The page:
Figure 4. Peptide and peptidomimetic allosteric receptor modulators
Innovating methods for conceiving peptide and peptidomimetic drug candidates in collaborations with biochemists, pharmacologists and physicians, we have significant interest in allosteric modulators (Figure 4). By binding receptors at sites spatially distinct from the native ligand “orthosteric” binding site, allosteric ligands may reduce side effects, due to their potential to act selectivity on a subset of signaling pathways activated by the receptor without disruption of normal rhythms of endogenous ligand release and action. In collaboration with Professor Sylvain Chemtob (Pharmacology), we are pioneering the design of allosteric modulators of membrane proteins based on their own structures.
For example, by utilizing the protein coupled receptors, we identified peptide leads that modulate the prostaglangin-F2α and vasopressin receptors (FP and V2) by allosteric mechanisms of action. Our methods led to the conception of the peptide PDC31 and small molecule peptidomimetics which delay labour for >24 hours in induced mice. Pursuing drugs to prevent premature birth, an unmet-medical need with the highest per patient cost, PDC31 is ready for phase II clinical trials, after demonstrating to be safe in reducing intrauterine pressure and pain associated with excessive uterine contractility in a phase Ib study of women patients with primary dysmenorrhea. Ongoing study of indolizidinone and related azapeptide peptide mimics of PDC31 has revealed allosteric mechanisms of action that implicate respectively negative and positive modulation of bias signalling on pathways leading to microtubule formation and FP expression in the presence of prostaglandin F2α.extra-cellular loop regions of G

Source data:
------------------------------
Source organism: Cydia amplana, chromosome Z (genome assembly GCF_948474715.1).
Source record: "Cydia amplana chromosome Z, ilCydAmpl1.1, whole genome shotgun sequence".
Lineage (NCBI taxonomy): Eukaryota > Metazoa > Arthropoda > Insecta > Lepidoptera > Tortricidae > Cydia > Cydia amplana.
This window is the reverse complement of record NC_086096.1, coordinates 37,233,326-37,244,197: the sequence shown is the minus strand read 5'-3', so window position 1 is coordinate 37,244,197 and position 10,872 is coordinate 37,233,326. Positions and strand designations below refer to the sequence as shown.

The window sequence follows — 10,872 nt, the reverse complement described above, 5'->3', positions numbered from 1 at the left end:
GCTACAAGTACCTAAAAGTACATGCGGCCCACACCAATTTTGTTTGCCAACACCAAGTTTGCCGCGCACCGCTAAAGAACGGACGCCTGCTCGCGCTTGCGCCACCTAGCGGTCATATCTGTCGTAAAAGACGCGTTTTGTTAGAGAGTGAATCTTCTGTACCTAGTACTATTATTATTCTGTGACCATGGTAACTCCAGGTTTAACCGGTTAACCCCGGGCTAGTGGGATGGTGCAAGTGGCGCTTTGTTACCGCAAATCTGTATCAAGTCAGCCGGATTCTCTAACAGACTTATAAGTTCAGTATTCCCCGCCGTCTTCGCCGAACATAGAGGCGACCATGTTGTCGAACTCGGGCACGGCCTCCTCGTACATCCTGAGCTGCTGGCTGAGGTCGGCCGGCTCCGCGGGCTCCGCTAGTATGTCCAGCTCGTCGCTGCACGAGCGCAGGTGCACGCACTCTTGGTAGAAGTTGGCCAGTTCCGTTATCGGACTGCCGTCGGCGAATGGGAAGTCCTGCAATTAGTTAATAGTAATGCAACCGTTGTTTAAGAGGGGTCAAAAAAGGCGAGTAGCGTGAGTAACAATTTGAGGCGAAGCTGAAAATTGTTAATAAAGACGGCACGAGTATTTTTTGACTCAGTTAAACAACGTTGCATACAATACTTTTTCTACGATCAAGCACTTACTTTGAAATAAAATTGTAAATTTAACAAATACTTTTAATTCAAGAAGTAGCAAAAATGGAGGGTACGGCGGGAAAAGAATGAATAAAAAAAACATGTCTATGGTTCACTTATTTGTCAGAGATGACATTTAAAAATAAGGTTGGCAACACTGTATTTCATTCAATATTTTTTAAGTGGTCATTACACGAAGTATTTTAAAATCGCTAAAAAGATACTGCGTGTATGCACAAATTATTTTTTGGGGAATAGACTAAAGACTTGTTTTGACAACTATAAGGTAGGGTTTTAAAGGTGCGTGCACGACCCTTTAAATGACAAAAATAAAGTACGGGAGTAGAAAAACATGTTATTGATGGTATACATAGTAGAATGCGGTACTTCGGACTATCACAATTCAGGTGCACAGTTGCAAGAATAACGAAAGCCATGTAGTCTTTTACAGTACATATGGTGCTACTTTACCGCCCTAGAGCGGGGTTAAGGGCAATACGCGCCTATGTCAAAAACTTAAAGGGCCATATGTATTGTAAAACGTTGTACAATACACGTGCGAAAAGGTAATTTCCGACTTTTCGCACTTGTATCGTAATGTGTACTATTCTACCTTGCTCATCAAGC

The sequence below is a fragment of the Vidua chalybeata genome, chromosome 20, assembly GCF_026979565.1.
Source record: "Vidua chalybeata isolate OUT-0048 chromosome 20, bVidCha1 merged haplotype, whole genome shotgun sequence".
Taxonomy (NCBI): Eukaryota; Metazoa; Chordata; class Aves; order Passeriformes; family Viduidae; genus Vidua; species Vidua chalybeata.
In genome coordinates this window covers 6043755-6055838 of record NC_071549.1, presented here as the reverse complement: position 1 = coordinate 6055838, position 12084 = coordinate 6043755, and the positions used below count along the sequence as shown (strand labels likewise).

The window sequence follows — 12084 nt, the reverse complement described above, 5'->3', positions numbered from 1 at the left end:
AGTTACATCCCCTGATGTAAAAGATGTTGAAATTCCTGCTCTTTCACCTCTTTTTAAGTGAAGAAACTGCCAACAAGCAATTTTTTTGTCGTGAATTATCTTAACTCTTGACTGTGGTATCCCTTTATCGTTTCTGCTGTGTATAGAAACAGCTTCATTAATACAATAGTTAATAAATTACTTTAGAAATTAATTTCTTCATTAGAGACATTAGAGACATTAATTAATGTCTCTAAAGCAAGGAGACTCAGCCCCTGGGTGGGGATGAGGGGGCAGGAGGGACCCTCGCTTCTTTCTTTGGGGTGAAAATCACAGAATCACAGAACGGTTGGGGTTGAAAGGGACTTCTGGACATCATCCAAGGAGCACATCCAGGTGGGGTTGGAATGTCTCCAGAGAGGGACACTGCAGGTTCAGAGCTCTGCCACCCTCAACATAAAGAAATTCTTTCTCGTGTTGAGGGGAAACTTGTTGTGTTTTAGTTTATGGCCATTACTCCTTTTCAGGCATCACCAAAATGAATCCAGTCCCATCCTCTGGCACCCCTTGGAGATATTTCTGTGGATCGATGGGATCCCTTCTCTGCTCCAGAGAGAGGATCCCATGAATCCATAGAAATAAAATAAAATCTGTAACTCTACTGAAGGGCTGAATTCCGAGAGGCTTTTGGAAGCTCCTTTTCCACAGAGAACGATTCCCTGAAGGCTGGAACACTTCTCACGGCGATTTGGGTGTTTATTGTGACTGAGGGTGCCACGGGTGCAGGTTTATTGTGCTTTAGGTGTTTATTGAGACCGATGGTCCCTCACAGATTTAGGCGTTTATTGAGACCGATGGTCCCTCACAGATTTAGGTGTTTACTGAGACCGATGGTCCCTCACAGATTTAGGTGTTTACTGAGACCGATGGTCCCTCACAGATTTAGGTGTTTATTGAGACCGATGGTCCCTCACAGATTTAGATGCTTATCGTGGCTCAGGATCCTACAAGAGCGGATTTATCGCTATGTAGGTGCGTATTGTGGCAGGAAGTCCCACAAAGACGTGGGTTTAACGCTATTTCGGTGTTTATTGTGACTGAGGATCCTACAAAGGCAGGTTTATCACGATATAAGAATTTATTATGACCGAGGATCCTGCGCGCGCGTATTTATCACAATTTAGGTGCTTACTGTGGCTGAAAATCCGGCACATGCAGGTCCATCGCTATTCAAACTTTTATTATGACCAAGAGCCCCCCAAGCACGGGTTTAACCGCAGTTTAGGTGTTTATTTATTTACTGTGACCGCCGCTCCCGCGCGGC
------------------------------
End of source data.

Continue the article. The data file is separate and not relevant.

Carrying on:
Extending this method to cytokine receptors, we have identified peptides that modulate interleukin receptors. For example, the peptide 101.10A was conceived based on a loop of the accessory protein of the interleukin-1 receptor and shown to negatively modulate the latter by an allosteric mechanism featuring biased signalling. In various studies, 101.10A has exhibited promising anti-inflammatory activity and therapeutic potential for a variety of indications including preterm birth and ischemic retinopathy. With 101.10A as lead candidate, we are studying methods to convert this peptide into peptidomimetics with improved potency and pharmacokinetic properties.
Modulators are also being studied to regulate the cluster of differentiation 36 receptor (CD36) which is expressed on macrophage plasma membranes and serves key roles in recognition and phagocytosis as a scavenger of multiple-ligands including oxidized long chain fatty acids and oxidized azapeptides are being pursued to ultimately find cures for age-related macular degeneration, the leading cause of adult blindness, and atherosclerosis, the main underlying cause of ischemic heart disease and related cardiovascular complications including acute myocardial infarction and stroke. In collaboration with Professor Huy Ong (Pharmacy), azapeptides have been identified that bind CD36 selectively, diminish oxidized lipid uptake, slow phagocytosis of photoreceptor disks, attenuate production of reactive oxygen species and inflammatory mediators, block hyper-proliferation of choroidal endothelial cells and curb angiogenesis. The azacyclopeptides have distinguished themselves as a next generation of first-in-class candidates because they exhibit unprecedented CD36 binding affinity and activity suppressing nitric oxide production, and pro-inflammatory cytokine and chemokine release induced by Toll-like receptor agonists. low density lipoproteins. Targeting CD36 to regulate macrophage-driven inflammation, selective linear and cyclic